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AgweekTV Full Show: Northern Ag Expo, year-end equipment buying, Ranch House Restaurant, Hande Equine Therapy

This week on AgweekTV, we kick off the indoor farm show season in Fargo at the Northern Ag Expo, where we'll discuss grain markets and possible greenhouse gas emission regulations. Once again it's time for year-end equipment buying. We check in on a small town in North Dakota where the community is trying to save its only restaurant. And we'll profile a unique, hands-on horse therapy business in small-town North Dakota.

We are part of The Trust Project.

This week on AgweekTV, we kick off the indoor farm show season in Fargo at the Northern Ag Expo, where we'll discuss grain markets and possible greenhouse gas emission regulations. Once again it's time for year-end equipment buying. We check in on a small town in North Dakota where the community is trying to save its only restaurant. And we'll profile a unique, hands-on horse therapy business in small-town North Dakota.

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WELCOME TO AGWEEK TV I'M EMILY BEAL. THIS WEEK WE'RE COMING TO YOU FROM THE NORTHERN AG EXPO AT THE FARGODOME, THE FIRST POST HARVEST FARM SHOW IN THE NORTHERN PLAINS.

THIS IS THE 51ST YEAR FOR THE EXPO.THE TWO DAY EVENT, PUT ON BY THE NORTH DAKOTA AGRICULTURAL ASSOCIATION, HAS ABOUT ONE-HUNDRED EXHIBITORS FOR ITS TRADE SHOW AND TYPICALLY DRAWS THREE TO FOUR THOUSAND PEOPLE. IT ALSO FEATURES EDUCATIONAL PROGRAMS AND SEMINARS, SUCH AS THE GRAIN MARKET OUTLOOK AND FARM SAFETY DEMONSTRATIONS.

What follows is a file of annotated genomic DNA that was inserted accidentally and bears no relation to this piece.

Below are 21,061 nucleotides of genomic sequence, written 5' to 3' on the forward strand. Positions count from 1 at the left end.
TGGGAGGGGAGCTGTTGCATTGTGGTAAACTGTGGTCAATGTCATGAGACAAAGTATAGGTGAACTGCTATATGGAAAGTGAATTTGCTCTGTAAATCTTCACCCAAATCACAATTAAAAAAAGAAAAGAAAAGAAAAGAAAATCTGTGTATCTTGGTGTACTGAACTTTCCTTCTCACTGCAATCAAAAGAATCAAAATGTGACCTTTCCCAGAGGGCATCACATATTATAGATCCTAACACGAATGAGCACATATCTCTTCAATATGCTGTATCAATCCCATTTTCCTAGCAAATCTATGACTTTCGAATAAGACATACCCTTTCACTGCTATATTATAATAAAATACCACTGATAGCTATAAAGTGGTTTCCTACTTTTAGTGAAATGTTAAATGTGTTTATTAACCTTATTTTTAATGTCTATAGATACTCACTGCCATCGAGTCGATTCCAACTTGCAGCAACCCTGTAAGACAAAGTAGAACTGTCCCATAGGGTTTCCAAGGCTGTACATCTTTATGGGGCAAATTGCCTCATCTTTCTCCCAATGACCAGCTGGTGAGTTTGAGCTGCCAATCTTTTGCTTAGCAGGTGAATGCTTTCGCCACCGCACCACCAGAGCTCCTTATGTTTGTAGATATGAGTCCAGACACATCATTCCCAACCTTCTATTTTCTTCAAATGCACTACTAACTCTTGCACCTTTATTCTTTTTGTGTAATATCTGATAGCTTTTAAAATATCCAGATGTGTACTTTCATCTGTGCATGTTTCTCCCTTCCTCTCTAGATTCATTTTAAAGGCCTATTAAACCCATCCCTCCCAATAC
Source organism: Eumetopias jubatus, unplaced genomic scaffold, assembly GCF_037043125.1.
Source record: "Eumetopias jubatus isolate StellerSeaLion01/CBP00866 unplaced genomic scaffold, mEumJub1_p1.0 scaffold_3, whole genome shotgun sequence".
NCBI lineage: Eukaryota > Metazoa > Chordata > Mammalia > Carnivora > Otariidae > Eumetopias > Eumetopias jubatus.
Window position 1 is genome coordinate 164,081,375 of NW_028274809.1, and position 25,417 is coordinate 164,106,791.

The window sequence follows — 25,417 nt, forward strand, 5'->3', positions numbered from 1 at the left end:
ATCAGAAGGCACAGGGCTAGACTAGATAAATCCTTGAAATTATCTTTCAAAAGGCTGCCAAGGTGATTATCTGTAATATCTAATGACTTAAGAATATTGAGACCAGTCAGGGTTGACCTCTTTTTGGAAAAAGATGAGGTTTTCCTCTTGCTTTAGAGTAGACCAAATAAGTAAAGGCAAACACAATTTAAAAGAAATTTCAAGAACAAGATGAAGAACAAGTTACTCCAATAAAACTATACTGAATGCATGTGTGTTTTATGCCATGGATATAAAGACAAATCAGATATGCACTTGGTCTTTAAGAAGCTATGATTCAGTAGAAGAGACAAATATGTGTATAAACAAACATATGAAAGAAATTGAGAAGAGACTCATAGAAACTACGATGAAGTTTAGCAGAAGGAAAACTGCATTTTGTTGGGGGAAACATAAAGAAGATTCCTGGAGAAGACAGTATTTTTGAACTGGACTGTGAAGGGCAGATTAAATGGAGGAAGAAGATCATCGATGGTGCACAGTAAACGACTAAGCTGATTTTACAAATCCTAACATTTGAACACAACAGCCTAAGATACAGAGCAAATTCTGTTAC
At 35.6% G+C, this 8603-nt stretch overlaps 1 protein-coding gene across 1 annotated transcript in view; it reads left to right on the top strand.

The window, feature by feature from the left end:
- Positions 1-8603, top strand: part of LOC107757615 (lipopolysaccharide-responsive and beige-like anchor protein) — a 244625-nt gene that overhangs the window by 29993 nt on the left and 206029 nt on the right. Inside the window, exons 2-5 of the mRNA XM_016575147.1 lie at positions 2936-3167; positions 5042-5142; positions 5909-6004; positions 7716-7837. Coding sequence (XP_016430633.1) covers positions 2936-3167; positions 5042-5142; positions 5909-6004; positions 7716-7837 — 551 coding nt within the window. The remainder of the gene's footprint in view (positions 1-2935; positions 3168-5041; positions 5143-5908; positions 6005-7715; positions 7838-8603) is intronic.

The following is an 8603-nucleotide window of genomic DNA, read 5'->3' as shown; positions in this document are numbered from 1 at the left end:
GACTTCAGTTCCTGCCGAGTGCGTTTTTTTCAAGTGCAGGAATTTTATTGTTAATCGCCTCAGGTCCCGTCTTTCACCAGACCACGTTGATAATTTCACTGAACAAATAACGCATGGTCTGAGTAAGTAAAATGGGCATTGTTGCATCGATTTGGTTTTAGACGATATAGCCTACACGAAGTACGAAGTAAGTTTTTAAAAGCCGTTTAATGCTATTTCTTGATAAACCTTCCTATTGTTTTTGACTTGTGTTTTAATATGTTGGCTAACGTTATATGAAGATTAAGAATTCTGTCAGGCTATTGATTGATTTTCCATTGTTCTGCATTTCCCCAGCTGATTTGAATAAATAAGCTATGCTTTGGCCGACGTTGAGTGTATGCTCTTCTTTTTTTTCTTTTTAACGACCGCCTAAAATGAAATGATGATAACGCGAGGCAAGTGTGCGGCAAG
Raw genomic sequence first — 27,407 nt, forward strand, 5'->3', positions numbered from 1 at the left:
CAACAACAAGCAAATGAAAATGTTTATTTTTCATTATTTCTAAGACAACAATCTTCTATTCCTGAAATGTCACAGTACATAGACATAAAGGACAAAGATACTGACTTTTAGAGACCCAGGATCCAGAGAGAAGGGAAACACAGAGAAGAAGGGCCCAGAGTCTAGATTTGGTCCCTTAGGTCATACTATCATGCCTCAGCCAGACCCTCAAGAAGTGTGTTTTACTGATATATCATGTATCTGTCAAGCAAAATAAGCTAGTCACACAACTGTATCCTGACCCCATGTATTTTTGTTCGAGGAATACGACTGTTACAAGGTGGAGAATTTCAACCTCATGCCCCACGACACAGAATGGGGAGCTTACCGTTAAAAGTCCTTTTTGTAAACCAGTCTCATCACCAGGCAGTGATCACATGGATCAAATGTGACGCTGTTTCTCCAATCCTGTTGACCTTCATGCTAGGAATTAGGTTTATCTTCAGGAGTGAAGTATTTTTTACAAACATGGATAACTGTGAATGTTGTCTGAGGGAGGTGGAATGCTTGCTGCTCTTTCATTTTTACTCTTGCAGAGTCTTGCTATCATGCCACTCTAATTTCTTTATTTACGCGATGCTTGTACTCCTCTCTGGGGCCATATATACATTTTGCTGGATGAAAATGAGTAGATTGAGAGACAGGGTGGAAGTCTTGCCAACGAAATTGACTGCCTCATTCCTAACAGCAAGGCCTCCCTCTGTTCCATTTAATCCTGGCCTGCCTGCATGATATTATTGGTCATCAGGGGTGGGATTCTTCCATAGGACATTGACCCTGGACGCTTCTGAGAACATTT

One of the notable speakers at the Northern AG Expo was Mary Thomas Hart with the National Cattlemen's Beef Association. So Mary, what are some of the obstacles that cattlemen are currently facing?

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Mary-Thomas: There are a variety of obstacles. I think, you know, every year is a little different. But I think certainly rising input costs have a huge impact on farmers and ranchers across the country. Also, you know, regulatory burden, we see, you know, increasing interest and regulation from agencies like the EPA.

Emily: So a big topic to discuss was greenhouse gas emissions reporting.

Mary-Thomas: So earlier this year, we saw a proposed rule from the Securities and Exchange Commission to mandate greenhouse gas emissions reporting from publicly traded companies. Now, that proposed rule includes scope three or supply chain emissions. So that means that any beef cattle producer whose final product is being sold by a publicly traded entity could be subject to greenhouse gas emissions reporting requirements. There's currently no accurate way to calculate and report greenhouse gas emissions, especially at an on farm level. So this subjects farmers and ranchers potentially to a pretty burdensome and unachievable regulatory mandate.